The new government of Shehbaz Sharif is increasingly finding that the China Pakistan Economic Corridor (CPEC), much-touted as a game changer, is becoming a liability. The government is vacillating on how to take the project forward as it makes amends with the West.
This week saw swift developments over the CPEC in both Pakistan and China.
Sensing Pakistan’s discomfort, China has given a quiet approval to the Sharif government’s decision to scrap the CPEC Authority-set up during his predecessor Imran Khan’s government.
On a question over the scrapping of the CPEC Authority by an Indian journalist during the Chinese Foreign Ministry’s weekly briefing, spokesperson Wang Wenbin said: ‘… I have noted relevant reports. Over the years, China and Pakistan have been in close, full and friendly communication over CPEC…China understands Pakistan’s effort to integrate resources, raise efficiency and make institutional adjustment. We believe our communication with Pakistan will only be even closer and smoother, and CPEC cooperation will deliver greater results.’
The spokesperson’s polite comments mask the plethora of problems CPEC has notched up. Some of the issues involve poor implementation by Pakistan, lack of investments by both China and Pakistan, lack of security for Chinese workers who have been targeted by Baloch rebels and also objections by India as the project passes through the contested Pakistan-occupied Kashmir (PoK).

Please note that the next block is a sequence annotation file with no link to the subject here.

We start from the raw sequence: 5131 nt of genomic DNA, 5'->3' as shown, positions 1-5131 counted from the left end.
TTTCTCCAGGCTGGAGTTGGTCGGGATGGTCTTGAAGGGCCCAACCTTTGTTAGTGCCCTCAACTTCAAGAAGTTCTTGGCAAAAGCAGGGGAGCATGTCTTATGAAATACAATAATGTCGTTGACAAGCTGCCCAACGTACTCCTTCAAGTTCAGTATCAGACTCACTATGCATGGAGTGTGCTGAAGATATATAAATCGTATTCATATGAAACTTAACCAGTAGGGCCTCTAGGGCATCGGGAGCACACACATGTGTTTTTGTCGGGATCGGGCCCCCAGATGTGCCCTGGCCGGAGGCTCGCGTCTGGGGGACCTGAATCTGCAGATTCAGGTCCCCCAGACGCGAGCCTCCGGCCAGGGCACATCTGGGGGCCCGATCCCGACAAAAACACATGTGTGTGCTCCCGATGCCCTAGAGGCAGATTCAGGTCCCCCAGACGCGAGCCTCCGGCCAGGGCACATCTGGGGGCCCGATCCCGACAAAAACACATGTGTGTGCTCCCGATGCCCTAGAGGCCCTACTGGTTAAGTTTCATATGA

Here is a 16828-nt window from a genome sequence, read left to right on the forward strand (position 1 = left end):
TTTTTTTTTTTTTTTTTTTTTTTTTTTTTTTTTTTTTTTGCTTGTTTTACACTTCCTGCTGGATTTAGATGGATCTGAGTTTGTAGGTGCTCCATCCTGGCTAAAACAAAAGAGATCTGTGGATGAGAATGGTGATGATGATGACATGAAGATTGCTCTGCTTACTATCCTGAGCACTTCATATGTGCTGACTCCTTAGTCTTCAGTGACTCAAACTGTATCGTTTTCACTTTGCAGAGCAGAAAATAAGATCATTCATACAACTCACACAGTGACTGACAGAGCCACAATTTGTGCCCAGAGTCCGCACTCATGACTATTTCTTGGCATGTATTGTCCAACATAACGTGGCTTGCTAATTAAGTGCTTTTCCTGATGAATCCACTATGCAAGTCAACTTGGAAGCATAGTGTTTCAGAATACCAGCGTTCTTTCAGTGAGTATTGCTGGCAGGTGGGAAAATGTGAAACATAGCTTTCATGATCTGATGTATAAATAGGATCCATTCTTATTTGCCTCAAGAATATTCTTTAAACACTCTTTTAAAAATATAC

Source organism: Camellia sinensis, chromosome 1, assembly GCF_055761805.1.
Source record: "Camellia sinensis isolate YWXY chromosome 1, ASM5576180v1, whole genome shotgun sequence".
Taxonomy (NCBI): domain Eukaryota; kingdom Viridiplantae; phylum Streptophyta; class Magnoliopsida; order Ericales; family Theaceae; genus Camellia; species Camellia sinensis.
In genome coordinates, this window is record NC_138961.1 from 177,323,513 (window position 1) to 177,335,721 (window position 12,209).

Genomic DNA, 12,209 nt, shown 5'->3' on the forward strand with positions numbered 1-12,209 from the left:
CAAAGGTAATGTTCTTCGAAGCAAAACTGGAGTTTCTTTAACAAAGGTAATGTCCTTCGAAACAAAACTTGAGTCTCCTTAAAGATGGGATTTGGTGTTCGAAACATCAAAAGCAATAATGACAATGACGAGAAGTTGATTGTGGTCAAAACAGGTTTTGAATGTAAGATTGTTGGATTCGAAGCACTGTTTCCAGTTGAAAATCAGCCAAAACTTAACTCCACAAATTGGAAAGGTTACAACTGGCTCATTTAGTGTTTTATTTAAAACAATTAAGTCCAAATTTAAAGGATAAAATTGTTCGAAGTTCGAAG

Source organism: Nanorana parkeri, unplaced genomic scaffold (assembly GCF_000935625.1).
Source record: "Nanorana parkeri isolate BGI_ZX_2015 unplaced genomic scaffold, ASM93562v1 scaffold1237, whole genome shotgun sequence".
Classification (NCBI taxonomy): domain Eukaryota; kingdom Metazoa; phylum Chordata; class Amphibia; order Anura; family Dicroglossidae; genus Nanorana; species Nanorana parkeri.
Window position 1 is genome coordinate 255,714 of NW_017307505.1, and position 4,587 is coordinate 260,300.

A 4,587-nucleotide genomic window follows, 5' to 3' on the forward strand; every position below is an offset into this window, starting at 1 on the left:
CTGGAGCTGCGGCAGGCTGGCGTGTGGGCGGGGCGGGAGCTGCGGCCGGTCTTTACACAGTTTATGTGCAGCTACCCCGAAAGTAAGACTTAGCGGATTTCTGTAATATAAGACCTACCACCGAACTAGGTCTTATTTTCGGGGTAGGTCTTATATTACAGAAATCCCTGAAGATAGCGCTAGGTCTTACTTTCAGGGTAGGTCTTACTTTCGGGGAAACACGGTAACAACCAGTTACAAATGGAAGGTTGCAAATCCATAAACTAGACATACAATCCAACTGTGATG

The CPEC has been mentioned as the crowning glory in China’s ambitious global Belt and Road Initiative (BRI) that seeks to link up countries and continents through highways, rail tracks, port and airport linkages. The $62 billion project seeks to link Kashgar in the volatile Xinjiang region of China to the Gwadar port in the insurgency-driven Balochistan province. CPEC projects have faced attacks from the local Pashtun population in PoK as well.
Multifarious issues in the project have dented diplomatic relations between the iron-clad brothers. One of these is China’s request to place boots on Pakistani soil to protect CPEC projects and Chinese nationals but Islamabad has not approved it as yet.
Beijing is also worried over Islamabad’s precarious financial position as the latter has not been able to pay Chinese utilities for power production and transmission of electricity. Moreover, Pakistan’s mounting foreign debt has touched $130 billion, which is giving a headache to China. To tide over the financial crisis, the two all-weather friends opened up investments in CPEC to third parties. Chinese companies working on the CPEC have begun to exit Pakistan.
In May this year, Pakistan’s new Foreign Minister Bilawal Bhutto Zardari met with his Chinese counterpart Wang Yi in Guangzhou to discuss providing safety to Chinese citizens and institutions after the Shari suicide bombing that killed three Chinese teachers and on Pakistani driver. They also discussed salvaging the CPEC from its numerous delays.
With the Sharif government simultaneously improving ties with the West, particularly the US and the UK, Islamabad may begin to ignore the CPEC which has become a financial liability-much like China’s other mega projects in countries like Sri Lanka, Djibouti, Laos and Zambia.
Launched in 2015, the CPEC has not boosted Pakistan’s economy in terms of employment-generation and translating the benefits of infrastructure development to the people. Pakistan’s Planning and Development Minister Ahsan Iqbal too has not been kind in his comments towards the CPEC Authority.